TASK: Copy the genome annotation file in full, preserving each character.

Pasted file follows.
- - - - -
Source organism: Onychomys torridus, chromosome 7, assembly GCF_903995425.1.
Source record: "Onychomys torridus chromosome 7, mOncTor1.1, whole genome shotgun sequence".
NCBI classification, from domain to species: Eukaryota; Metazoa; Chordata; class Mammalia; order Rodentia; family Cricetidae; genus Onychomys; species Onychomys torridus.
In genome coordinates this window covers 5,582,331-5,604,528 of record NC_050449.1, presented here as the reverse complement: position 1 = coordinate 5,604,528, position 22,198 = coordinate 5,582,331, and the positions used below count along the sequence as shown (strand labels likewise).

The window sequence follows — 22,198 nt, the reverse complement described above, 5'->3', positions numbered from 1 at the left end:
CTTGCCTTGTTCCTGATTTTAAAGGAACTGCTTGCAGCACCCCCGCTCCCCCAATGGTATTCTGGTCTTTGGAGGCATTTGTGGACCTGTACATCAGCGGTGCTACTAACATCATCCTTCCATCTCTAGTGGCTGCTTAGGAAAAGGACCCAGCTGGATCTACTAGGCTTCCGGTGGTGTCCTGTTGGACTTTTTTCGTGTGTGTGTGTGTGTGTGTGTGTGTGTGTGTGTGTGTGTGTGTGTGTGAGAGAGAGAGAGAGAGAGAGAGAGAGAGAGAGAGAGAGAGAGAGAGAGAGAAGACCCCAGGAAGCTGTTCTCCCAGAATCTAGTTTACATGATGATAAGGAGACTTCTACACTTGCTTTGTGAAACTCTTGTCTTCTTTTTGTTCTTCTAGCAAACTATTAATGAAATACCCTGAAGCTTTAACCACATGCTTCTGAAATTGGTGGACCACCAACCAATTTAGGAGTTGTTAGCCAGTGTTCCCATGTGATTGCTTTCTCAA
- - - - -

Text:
Source organism: Onychomys torridus, chromosome 7, assembly GCF_903995425.1.
Source record: "Onychomys torridus chromosome 7, mOncTor1.1, whole genome shotgun sequence".
NCBI classification, from domain to species: Eukaryota; Metazoa; Chordata; class Mammalia; order Rodentia; family Cricetidae; genus Onychomys; species Onychomys torridus.
In genome coordinates this window covers 5,582,331-5,604,528 of record NC_050449.1, presented here as the reverse complement: position 1 = coordinate 5,604,528, position 22,198 = coordinate 5,582,331, and the positions used below count along the sequence as shown (strand labels likewise).

The window sequence follows — 22,198 nt, the reverse complement described above, 5'->3', positions numbered from 1 at the left end:
CTTGCCTTGTTCCTGATTTTAAAGGAACTGCTTGCAGCACCCCCGCTCCCCCAATGGTATTCTGGTCTTTGGAGGCATTTGTGGACCTGTACATCAGCGGTGCTACTAACATCATCCTTCCATCTCTAGTGGCTGCTTAGGAAAAGGACCCAGCTGGATCTACTAGGCTTCCGGTGGTGTCCTGTTGGACTTTTTTCGTGTGTGTGTGTGTGTGTGTGTGTGTGTGTGTGTGTGTGTGTGTGTGTGAGAGAGAGAGAGAGAGAGAGAGAGAGAGAGAGAGAGAGAGAGAGAGAGAGAAGACCCCAGGAAGCTGTTCTCCCAGAATCTAGTTTACATGATGATAAGGAGACTTCTACACTTGCTTTGTGAAACTCTTGTCTTCTTTTTGTTCTTCTAGCAAACTATTAATGAAATACCCTGAAGCTTTAACCACATGCTTCTGAAATTGGTGGACCACCAACCAATTTAGGAGTTGTTAGCCAGTGTTCCCATGTGATTGCTTTCTCAA